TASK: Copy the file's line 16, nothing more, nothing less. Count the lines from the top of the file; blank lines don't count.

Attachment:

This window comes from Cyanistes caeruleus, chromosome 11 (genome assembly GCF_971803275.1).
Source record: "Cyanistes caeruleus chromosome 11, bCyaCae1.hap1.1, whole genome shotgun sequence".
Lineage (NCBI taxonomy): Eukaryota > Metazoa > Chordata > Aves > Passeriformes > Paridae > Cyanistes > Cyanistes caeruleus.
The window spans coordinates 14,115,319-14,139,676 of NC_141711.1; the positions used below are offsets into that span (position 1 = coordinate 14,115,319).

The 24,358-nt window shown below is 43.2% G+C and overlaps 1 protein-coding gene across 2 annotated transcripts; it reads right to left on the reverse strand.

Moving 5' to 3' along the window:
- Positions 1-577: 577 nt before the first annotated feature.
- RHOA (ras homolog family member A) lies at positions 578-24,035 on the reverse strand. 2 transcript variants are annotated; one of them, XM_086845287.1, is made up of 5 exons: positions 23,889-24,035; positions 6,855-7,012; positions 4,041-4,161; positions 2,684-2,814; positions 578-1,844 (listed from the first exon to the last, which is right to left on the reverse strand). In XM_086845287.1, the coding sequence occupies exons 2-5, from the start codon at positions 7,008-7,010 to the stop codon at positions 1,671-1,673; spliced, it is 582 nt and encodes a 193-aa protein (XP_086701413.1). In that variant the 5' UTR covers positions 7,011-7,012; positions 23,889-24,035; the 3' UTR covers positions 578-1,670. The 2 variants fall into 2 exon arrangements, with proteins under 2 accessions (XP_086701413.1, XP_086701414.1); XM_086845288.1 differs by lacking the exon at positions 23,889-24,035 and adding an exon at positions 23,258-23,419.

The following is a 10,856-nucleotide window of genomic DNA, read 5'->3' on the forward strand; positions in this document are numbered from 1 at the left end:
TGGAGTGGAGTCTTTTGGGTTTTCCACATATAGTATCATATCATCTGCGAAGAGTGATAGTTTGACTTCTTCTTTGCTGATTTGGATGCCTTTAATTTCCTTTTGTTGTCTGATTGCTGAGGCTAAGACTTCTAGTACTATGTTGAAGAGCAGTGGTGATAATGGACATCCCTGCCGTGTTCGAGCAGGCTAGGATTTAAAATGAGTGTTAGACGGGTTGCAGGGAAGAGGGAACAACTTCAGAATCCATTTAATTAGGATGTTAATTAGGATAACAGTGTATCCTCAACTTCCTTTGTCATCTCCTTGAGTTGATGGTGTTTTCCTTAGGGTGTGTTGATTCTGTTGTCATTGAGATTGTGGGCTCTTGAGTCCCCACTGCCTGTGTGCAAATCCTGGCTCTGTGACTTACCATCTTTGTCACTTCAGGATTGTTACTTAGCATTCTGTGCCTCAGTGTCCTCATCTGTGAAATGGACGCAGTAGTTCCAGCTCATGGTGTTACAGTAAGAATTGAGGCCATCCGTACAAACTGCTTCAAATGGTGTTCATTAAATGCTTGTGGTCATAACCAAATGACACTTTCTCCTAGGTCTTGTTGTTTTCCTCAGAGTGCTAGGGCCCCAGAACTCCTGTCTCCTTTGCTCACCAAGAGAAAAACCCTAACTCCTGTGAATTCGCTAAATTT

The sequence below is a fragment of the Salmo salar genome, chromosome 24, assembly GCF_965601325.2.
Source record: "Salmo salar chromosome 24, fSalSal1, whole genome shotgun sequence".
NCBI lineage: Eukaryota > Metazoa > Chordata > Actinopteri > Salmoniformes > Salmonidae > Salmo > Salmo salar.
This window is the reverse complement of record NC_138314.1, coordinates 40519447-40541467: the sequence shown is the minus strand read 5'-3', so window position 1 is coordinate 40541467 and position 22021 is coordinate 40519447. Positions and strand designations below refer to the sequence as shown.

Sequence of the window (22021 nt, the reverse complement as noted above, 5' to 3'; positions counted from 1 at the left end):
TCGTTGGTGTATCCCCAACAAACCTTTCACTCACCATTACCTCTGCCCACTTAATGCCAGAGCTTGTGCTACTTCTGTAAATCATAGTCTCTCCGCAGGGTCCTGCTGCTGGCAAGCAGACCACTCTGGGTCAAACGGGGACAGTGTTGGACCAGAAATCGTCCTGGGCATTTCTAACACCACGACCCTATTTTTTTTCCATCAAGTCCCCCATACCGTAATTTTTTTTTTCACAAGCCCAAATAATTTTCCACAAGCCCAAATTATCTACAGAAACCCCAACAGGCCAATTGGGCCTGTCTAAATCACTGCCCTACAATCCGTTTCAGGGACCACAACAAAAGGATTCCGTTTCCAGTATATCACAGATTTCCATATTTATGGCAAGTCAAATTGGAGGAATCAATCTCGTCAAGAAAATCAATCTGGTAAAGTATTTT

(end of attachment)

TCGTTGGTGTATCCCCAACAAACCTTTCACTCACCATTACCTCTGCCCACTTAATGCCAGAGCTTGTGCTACTTCTGTAAATCATAGTCTCTCCGCAGGGTCCTGCTGCTGGCAAGCAGACCACTCTGGGTCAAACGGGGACAGTGTTGGACCAGAAATCGTCCTGGGCATTTCTAACACCACGACCCTATTTTTTTTCCATCAAGTCCCCCATACCGTAATTTTTTTTTTCACAAGCCCAAATAATTTTCCACAAGCCCAAATTATCTACAGAAACCCCAACAGGCCAATTGGGCCTGTCTAAATCACTGCCCTACAATCCGTTTCAGGGACCACAACAAAAGGATTCCGTTTCCAGTATATCACAGATTTCCATATTTATGGCAAGTCAAATTGGAGGAATCAATCTCGTCAAGAAAATCAATCTGGTAAAGTATTTT